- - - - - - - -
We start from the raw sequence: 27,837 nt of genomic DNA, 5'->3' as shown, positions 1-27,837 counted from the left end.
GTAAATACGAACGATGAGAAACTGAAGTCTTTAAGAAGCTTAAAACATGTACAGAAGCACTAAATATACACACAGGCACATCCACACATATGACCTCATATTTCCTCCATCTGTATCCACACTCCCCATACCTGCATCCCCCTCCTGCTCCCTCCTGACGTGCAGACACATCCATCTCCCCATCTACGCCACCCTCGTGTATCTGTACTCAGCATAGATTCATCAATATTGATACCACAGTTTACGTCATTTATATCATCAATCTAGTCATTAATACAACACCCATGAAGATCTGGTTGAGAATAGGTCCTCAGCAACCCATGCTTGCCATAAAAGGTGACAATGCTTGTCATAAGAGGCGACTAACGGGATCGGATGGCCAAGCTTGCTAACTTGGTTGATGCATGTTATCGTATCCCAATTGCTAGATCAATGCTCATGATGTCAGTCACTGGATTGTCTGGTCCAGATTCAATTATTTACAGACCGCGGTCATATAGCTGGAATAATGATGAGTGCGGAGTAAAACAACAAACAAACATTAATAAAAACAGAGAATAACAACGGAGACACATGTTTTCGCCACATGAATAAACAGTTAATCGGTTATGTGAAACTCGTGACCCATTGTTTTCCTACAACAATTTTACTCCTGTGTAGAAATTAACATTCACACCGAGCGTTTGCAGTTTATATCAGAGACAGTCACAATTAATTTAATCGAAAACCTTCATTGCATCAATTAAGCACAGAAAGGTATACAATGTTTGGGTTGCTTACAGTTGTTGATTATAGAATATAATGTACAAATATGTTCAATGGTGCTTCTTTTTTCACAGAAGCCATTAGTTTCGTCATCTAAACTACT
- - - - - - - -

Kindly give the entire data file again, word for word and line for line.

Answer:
We start from the raw sequence: 27,837 nt of genomic DNA, 5'->3' as shown, positions 1-27,837 counted from the left end.
GTAAATACGAACGATGAGAAACTGAAGTCTTTAAGAAGCTTAAAACATGTACAGAAGCACTAAATATACACACAGGCACATCCACACATATGACCTCATATTTCCTCCATCTGTATCCACACTCCCCATACCTGCATCCCCCTCCTGCTCCCTCCTGACGTGCAGACACATCCATCTCCCCATCTACGCCACCCTCGTGTATCTGTACTCAGCATAGATTCATCAATATTGATACCACAGTTTACGTCATTTATATCATCAATCTAGTCATTAATACAACACCCATGAAGATCTGGTTGAGAATAGGTCCTCAGCAACCCATGCTTGCCATAAAAGGTGACAATGCTTGTCATAAGAGGCGACTAACGGGATCGGATGGCCAAGCTTGCTAACTTGGTTGATGCATGTTATCGTATCCCAATTGCTAGATCAATGCTCATGATGTCAGTCACTGGATTGTCTGGTCCAGATTCAATTATTTACAGACCGCGGTCATATAGCTGGAATAATGATGAGTGCGGAGTAAAACAACAAACAAACATTAATAAAAACAGAGAATAACAACGGAGACACATGTTTTCGCCACATGAATAAACAGTTAATCGGTTATGTGAAACTCGTGACCCATTGTTTTCCTACAACAATTTTACTCCTGTGTAGAAATTAACATTCACACCGAGCGTTTGCAGTTTATATCAGAGACAGTCACAATTAATTTAATCGAAAACCTTCATTGCATCAATTAAGCACAGAAAGGTATACAATGTTTGGGTTGCTTACAGTTGTTGATTATAGAATATAATGTACAAATATGTTCAATGGTGCTTCTTTTTTCACAGAAGCCATTAGTTTCGTCATCTAAACTACT